What are cruciferous vegetables?
Cruciferous vegetables are vegetables under the family of Brassicaceae. This includes Cauliflower, Broccoli, Cabbage, Kale, Brussel Sprouts, Radish, and Bok Choy to name a few. They’re super high in many different vitamins which is a great reason to get munching more of them but we’ll get into that in more detail later.
Where did these vegetables come from and what do they have in common?
Well, they were all cultivated over many years from one single plant. This plant is the Brassica Oleracea and its more commonly known today as the wild mustard plant. Wild mustard can be found all over Europe, North America Asia and even parts of Africa and it has been harvested for food for over 2500 years. Before long farmers were specifically growing these crops to sustain villages and they would plant the seeds of the crops with the characteristics they desired the most to evolve the plant into something altogether different. For example, some farmers would strive for plants that created large tightly balled leaves. These plants would later be known as cabbage. Elsewhere, farmers would produce mustard plants that created lots of miniature heads of leaves, this would come to be Brussel sprouts. This is some of the earliest examples of selective breeding in plants and without it the broccoli and cauliflower we have on our plates today might never have existed!
These six plants, Broccoli, Brussel Sprouts, Cauliflower, Kholrabi, Kale and radish all descended from the mustard plant. Since then more variations have been created from these descendants such as Broccolini, Red Cabbage and Romanesco.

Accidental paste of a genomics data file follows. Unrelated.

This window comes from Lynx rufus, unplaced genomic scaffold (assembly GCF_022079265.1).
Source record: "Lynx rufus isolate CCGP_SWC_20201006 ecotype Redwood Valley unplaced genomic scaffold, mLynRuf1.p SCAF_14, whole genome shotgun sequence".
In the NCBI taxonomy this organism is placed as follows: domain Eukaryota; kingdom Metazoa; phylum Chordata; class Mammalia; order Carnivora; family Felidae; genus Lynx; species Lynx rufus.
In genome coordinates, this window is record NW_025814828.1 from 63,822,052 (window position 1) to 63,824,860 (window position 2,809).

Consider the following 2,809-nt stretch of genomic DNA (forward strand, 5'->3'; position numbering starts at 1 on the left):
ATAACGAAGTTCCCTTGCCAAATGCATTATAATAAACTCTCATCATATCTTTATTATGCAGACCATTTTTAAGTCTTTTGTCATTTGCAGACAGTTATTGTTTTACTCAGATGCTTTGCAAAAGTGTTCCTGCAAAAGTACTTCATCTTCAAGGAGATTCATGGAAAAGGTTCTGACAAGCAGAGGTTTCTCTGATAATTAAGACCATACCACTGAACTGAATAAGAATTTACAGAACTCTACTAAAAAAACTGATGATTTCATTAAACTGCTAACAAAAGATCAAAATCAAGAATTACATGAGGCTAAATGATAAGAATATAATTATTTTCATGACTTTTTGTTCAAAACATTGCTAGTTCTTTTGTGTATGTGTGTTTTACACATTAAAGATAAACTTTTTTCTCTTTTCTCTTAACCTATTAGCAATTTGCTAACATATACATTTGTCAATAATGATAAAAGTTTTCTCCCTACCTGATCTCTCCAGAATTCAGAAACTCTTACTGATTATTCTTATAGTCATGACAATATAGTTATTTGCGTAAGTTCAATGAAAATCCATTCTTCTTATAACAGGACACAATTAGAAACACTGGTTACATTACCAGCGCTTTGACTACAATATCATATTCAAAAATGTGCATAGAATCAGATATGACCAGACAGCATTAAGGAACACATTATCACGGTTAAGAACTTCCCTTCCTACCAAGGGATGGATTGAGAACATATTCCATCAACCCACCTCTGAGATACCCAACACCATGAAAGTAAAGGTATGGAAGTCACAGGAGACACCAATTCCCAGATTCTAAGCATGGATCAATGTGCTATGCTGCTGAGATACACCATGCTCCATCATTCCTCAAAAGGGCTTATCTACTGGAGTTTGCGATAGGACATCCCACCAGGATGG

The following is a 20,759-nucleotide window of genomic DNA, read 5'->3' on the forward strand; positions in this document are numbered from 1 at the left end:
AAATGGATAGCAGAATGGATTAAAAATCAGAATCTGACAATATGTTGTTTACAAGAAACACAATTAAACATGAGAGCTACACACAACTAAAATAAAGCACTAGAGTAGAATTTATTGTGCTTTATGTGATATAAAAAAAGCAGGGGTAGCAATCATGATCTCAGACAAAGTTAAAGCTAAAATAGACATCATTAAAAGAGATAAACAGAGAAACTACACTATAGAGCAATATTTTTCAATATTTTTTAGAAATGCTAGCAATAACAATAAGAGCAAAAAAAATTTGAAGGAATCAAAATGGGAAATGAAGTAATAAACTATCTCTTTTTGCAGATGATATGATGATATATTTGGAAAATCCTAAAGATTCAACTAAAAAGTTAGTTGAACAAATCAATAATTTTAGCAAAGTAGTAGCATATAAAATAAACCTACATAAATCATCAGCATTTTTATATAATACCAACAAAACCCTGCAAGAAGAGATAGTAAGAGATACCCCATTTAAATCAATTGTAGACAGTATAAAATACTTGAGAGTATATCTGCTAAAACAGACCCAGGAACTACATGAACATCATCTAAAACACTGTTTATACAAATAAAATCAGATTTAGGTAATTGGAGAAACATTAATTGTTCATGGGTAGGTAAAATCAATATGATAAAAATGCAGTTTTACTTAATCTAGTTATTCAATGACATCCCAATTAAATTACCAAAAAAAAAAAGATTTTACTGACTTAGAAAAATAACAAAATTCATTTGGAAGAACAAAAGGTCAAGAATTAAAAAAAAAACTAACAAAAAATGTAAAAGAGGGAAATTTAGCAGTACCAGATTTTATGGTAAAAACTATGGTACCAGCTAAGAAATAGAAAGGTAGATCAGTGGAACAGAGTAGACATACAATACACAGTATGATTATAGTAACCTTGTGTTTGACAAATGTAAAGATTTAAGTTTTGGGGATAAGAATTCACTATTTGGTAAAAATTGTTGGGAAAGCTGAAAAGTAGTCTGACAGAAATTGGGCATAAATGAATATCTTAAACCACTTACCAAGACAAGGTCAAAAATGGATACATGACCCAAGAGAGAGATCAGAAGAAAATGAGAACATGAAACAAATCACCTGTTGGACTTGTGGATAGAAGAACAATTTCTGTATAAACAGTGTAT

Why should I eat more cruciferous vegetables?
As I mentioned earlier, cruciferous vegetables are super high in many different nutrients but especially vitamin K and vitamin C. Vitamin K helps us to form blood clots when needed as well as support the proteins that our bones need to stay healthy. So long term deficiencies in Vitamin K could lead to osteoporosis and severe blood loss in the event of an injury. Topping the charts for Vitamin K is Kale with 623Ug per 100g of raw kale. This is in fact almost 6 times the recommended dietary allowance however there has been no recorded upper limit for this vitamin so you can consume as much of it as you would like. Spring Greens came in a close second place with 437Ug. Spring Greens did however bag first place in the Vitamin C category so if your looking for a big leafy hit of Vitamin C then look no further! Vitamin protects our cells and helps our immune system to grow. Without vitamin C we would contract scurvy which was common among sailors many years ago, it would start with bleeding gums and infected wounds which would eventually lead to heart failure and death. Thankfully scurvy is very rare in modern times although it is still sometimes seen in poverty stricken areas with bad healthcare.
Besides being a great source of vitamins, cruciferous vegetables are also full of fibre which promotes a healthy gut and regular bowel movements. Possibly most important of all, eating cruciferous vegetables could even help prevent cancers within the body. Research is currently being done into the chemopreventive and chemotherapeutic effects of isothiocyanates found within the cruciferous vegetables. I guess the guy that came up with the phrase “An apple a day keeps the doctor away.” should given cabbages a little more credit.
Cruciferous vegetables are really low calorie so if your trying to stay in a deficit then you definitely should include more cruciferous vegetables in your diet. Broccoli contains just 34kcal per 100g whereas cauliflower has 30kcal per 100g. Here’s some super yummy recipes to help you get more cruciferous vegetables in your diet: